21 Apr 2005

Child SkippingPlayground games of yesteryear are set for a renaissance in a bid to get schoolchildren more active.

Wales’ Education Minister Jane Davidson today detailed a £20,000 game plan called "In The Zone" which is set to revolutionise today’s schoolyard.

As well as bringing the likes of hopscotch and skipping back into fashion, school grounds will be split into activity zones in a plan to counteract boredom, reduce bullying and increase exercise and learning.

It is the brainchild of the Welsh Assembly Government’s PE and School Sport programme which is managed by Sports Council Wales and aims to improve the delivery of physical education across Wales.

Ms Davidson spells out why she is supporting the plan:

"The new stratagem has already been trialled in schools across the country and has proved to be popular and particularly effective in socially deprived areas."

She adds, "The lunch break has so much potential for children to learn and be active. It goes a long way to encouraging children to undertake the recommended 60 minutes of physical activity five times a week and it’s also socially inclusive."

And in the first move of its kind in the UK, Wales will train up its midday supervisors to manage "In the Zone".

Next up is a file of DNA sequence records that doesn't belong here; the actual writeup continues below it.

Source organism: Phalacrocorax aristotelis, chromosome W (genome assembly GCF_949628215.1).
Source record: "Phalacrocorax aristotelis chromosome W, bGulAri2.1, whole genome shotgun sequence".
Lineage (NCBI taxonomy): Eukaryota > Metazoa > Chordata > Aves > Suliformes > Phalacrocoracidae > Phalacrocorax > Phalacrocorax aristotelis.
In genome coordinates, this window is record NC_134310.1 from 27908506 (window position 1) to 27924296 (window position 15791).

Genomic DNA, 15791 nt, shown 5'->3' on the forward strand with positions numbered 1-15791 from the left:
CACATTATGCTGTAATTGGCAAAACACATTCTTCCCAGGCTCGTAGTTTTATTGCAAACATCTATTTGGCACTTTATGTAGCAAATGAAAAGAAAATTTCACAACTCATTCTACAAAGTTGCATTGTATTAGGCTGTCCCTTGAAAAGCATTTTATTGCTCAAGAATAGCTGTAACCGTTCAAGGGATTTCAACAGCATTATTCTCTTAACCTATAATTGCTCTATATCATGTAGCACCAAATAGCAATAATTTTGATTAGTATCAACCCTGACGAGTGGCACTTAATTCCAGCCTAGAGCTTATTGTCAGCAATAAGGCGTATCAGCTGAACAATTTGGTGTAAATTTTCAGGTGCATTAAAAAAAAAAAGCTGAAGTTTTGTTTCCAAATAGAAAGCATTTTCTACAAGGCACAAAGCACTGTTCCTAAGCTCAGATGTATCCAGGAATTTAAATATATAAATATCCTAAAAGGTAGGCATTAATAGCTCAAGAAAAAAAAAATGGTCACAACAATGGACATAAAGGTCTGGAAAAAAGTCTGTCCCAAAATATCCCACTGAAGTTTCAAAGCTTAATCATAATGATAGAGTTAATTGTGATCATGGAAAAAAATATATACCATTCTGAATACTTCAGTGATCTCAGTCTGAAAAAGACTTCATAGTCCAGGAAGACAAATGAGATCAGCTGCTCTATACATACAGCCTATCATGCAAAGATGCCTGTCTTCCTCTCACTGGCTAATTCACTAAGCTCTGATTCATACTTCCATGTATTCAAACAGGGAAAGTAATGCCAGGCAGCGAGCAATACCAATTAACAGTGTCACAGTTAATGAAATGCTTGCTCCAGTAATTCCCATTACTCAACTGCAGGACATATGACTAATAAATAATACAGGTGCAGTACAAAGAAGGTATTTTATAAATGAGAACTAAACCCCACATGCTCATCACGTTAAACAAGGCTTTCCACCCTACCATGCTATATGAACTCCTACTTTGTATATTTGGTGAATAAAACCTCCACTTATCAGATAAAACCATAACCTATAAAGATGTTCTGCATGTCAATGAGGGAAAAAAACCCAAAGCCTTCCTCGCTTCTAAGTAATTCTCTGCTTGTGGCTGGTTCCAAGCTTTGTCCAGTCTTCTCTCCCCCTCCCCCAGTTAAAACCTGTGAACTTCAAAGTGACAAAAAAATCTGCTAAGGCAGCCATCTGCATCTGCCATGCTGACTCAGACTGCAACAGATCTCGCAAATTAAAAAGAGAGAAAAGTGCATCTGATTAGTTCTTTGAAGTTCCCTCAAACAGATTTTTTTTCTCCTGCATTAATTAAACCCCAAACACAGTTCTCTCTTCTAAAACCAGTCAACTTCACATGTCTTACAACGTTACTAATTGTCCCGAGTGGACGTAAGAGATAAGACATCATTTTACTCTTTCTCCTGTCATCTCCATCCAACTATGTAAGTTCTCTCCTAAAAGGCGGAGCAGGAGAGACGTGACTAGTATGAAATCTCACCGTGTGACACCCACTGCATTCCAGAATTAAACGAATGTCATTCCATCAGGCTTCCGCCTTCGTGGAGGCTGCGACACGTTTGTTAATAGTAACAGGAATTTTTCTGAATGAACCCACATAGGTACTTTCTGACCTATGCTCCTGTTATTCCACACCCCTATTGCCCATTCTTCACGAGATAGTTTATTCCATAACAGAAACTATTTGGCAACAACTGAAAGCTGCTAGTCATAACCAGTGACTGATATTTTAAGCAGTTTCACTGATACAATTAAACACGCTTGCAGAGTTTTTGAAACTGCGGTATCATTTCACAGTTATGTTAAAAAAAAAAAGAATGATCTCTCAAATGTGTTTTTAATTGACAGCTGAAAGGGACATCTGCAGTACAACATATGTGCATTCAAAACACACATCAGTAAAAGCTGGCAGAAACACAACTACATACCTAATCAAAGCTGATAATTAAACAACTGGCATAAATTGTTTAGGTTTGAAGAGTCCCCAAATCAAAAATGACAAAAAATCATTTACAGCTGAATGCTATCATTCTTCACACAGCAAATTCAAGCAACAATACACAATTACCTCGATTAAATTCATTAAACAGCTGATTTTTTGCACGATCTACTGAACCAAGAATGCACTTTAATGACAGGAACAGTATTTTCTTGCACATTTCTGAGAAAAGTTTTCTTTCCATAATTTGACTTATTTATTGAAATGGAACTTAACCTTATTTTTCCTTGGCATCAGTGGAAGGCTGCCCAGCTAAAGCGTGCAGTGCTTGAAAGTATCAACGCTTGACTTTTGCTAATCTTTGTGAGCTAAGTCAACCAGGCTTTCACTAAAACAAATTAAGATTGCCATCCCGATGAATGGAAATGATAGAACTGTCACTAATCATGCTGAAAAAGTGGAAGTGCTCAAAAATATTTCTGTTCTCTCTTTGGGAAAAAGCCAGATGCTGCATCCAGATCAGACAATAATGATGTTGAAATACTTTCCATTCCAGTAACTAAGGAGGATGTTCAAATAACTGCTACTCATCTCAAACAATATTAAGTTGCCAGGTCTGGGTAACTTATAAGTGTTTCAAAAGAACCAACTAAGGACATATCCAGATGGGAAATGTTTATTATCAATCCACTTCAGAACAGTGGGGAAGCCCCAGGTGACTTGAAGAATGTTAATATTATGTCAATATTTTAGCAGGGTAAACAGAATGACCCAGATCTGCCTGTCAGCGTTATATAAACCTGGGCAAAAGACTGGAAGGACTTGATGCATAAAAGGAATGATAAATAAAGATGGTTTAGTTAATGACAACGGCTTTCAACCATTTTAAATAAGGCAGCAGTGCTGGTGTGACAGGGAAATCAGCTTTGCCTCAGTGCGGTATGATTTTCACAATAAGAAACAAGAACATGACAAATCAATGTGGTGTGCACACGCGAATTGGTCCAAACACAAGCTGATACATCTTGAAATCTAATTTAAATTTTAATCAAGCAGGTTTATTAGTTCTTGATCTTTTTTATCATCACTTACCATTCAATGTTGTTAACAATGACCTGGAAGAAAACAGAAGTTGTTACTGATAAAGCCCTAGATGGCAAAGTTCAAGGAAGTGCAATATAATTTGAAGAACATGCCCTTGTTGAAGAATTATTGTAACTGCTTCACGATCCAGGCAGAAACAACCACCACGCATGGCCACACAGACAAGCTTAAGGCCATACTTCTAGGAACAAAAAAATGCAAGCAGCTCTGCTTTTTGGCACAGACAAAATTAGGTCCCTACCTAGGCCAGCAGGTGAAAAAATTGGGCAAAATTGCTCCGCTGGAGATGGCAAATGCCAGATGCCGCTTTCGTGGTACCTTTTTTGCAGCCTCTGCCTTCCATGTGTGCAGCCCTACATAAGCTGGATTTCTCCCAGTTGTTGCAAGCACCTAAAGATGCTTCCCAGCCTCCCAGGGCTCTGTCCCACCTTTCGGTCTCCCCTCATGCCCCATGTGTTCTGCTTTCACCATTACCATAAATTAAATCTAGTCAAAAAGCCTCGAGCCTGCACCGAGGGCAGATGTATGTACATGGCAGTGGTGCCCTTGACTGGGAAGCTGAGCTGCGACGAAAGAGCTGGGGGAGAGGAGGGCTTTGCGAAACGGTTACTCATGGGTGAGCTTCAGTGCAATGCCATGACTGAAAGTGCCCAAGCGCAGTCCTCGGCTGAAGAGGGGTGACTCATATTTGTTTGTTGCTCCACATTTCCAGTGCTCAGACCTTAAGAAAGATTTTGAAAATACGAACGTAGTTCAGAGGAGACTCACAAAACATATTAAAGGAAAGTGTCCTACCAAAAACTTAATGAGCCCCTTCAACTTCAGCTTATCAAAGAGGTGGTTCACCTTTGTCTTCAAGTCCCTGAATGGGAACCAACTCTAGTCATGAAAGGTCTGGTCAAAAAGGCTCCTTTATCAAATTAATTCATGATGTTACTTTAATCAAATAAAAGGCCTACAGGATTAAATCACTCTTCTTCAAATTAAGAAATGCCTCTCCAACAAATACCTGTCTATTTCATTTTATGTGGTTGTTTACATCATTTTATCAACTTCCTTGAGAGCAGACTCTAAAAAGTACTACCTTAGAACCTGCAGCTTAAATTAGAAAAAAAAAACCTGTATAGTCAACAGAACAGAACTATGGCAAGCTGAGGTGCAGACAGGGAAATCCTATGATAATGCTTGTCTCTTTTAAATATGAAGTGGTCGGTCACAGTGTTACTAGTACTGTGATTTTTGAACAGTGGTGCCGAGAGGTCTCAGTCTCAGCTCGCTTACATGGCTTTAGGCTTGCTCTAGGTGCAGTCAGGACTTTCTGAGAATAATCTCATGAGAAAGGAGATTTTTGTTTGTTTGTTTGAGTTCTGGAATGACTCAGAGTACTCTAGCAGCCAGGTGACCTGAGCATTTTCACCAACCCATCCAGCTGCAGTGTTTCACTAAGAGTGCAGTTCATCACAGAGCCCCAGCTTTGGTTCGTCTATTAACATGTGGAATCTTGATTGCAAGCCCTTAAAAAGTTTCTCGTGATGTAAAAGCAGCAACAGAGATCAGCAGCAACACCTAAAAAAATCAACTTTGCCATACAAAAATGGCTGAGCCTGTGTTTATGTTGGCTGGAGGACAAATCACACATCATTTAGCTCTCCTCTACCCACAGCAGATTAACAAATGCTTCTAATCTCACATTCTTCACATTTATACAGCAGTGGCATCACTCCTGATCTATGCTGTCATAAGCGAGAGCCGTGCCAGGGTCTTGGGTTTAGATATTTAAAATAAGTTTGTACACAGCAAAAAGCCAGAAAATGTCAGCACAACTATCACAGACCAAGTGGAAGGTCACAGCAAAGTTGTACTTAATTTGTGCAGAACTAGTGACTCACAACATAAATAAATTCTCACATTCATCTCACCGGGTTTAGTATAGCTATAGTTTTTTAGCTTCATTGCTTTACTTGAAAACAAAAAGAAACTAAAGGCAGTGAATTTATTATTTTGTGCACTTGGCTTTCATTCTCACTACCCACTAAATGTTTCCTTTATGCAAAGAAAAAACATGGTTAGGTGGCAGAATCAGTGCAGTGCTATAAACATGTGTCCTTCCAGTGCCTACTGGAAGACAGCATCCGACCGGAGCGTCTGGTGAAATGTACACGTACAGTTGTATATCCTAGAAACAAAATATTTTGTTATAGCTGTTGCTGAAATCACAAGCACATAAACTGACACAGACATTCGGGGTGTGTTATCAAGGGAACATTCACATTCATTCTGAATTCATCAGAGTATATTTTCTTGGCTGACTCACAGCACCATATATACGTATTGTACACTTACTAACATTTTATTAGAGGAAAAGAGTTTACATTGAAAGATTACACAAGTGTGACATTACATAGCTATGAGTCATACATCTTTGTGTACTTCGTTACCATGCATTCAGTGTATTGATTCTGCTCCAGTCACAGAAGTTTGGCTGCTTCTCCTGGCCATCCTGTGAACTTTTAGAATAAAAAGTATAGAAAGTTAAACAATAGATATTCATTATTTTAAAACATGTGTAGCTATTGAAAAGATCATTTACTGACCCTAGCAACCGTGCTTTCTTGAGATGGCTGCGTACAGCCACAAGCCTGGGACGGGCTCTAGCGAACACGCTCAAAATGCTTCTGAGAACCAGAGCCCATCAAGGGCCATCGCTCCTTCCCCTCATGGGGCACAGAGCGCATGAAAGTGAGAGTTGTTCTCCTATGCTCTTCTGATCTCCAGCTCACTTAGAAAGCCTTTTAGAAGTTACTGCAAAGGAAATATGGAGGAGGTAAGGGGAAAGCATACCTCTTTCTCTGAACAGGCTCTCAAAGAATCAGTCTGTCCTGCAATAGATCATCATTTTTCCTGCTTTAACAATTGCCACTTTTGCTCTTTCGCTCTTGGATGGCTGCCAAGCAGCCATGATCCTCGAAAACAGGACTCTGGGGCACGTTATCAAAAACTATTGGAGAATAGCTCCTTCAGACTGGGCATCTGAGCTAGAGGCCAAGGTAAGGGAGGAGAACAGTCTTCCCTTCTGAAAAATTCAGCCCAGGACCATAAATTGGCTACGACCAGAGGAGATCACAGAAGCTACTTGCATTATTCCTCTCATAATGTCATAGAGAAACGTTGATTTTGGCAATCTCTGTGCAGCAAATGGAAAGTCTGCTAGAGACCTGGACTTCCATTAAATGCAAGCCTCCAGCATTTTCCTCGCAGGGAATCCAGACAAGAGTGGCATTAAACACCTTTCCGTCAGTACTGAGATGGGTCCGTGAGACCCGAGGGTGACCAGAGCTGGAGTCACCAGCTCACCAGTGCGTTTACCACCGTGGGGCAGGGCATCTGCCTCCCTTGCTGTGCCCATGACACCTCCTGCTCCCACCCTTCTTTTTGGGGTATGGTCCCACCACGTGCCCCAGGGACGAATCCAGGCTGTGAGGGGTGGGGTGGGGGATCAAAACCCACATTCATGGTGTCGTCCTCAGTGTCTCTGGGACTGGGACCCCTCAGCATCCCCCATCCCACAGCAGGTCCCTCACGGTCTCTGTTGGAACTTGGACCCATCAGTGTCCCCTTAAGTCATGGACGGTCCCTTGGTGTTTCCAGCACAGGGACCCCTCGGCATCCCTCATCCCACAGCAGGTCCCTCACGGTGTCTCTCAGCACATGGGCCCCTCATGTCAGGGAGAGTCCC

PE and School Sport Manager Allison Hanbury explained, "We are ensuring that we are maximising existing resources by training up supervisors to ensure they are fully equipped to realise the full potential of the playground at lunchtime."

"We had a situation at lunchtimes where some boys were playing football but the girls and other boys were just chatting. By carving playgrounds into separate activity zones, we have seen behavioural changes and increased activity levels. The playground is safer, easier to manage and lunch breaks have now become a constructive time for exercise and learning."

Now featuring an activity zone, a multi-sport zone and even a chill out zone, all pupils are involved.

Amid fears of increasing obesity levels, the playground games – both affordable and portable – offer a good aerobic workout, tone the muscles and improve coordination, balance and agility.

"The children really enjoy the old games and they are a great way to get the children moving. They had never heard some of them so it’s a good learning exercise too," added Ms Hanbury.

Older pupils are charged with responsibility – to manage equipment and to look after younger children. Children are also encouraged to think up new games to boost innovation, creative thought and teamwork.